Chronic pain at €4.7bn a year

THE OVERALL cost of chronic pain in Ireland is €4

THE OVERALL cost of chronic pain in Ireland is €4.7 billion a year – more than is spent on either cancer or diabetes, according to new research.

The most recent findings of the Prime study (Prevalence, Impact and Cost of Chronic Pain in Ireland) reveal that chronic pain – pain which is present for more than three months – accounts for about 2.5 per cent of annual GDP.

The study, which is the first large-scale project to examine the problem of chronic pain in Ireland, already found that one in three Irish people suffer from chronic pain.

Dr Brian McGuire, co-director at the Centre for Pain Research at NUI Galway, who is leading the study, said the average cost per year among people with chronic pain was €5,665 per person, but this doubled in people with more severe levels of pain.


Dr McGuire said the findings of the study showed that the cost of chronic pain in Ireland was very significant and that more attention was needed to be paid to this common health condition.

Dr McGuire will be speaking about the cost of living with chronic pain at the annual conference of Chronic Pain Ireland (CPI) which takes place in Galway on Thursday. The theme of the event is Recognising and Managing Chronic Pain – An Expert View 2011.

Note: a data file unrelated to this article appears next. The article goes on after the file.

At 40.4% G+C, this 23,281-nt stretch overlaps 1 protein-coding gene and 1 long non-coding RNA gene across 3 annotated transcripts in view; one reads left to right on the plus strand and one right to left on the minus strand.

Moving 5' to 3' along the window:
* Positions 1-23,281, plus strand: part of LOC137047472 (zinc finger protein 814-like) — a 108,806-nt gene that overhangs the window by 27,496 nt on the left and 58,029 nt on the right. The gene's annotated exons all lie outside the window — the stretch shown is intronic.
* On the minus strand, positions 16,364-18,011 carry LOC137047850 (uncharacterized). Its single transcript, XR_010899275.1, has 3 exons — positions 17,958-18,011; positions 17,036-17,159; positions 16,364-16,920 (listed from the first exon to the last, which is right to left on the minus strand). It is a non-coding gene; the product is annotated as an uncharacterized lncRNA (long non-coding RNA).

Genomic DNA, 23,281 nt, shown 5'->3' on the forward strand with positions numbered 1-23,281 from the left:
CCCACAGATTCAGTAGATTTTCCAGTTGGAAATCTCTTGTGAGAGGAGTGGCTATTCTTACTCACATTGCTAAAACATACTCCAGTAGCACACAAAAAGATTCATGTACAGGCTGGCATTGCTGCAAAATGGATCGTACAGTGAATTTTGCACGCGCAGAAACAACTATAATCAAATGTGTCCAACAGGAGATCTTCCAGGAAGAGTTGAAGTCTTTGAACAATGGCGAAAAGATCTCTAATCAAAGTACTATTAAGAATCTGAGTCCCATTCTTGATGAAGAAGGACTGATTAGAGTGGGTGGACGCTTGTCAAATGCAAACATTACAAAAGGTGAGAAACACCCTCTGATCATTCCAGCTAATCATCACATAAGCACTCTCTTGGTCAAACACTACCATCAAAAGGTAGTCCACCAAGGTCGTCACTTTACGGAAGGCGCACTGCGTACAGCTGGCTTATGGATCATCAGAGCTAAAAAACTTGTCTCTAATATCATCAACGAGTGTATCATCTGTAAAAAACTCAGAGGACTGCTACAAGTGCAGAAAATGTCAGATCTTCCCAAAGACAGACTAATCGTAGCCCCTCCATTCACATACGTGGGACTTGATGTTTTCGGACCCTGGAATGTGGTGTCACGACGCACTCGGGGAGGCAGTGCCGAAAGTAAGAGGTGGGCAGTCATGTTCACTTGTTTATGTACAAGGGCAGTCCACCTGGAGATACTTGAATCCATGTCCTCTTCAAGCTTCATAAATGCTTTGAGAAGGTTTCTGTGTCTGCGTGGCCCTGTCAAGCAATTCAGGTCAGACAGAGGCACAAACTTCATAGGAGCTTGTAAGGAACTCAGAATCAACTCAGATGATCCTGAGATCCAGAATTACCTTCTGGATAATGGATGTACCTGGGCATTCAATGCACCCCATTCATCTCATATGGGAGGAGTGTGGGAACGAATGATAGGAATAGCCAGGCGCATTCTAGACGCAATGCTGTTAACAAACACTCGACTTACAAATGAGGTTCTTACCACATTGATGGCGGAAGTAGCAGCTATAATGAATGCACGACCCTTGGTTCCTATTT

Co-director of the Centre for Pain Research at NUIG, Dr David Finn, said there was good research going on in the area of chronic pain, with some exciting potential for the development of new therapies.

He and his team are working in the new field of endocannabinoids, a marijuana-like substance in the body with the potential to suppress pain.

“In stress-induced analgesia, stress of an intense, acute, fairly short-term nature results in quite a potent pain suppression or analgesia such as we see in people after a car accident or soldiers in battle. They don’t feel pain until they leave the stressful situation.

“The flipside of this is anxiety-related hyper analgesia whereby chronic anxiety and future-orientated worrying usually leads to exacerbation of pain. We are looking at how stress can influence pain by turning it up or down.”

As the endocannabinoid system plays a role in both forms of pain relief, Dr Finn and his team are trying to develop a better understanding of how the system works with the end goal of developing new therapies and treatments. About 40 per cent of chronic pain patients suffer anxiety and vice versa.

Gina Plunkett, chairwoman of CPI, said one of the biggest problems for people with chronic pain was that they were not being diagnosed early enough to get early referral to pain specialists.

For more information on the CPI conference see or tel: 01-8047567

Michelle McDonagh

Michelle McDonagh

Michelle McDonagh, a contributor to The Irish Times, writes about health and family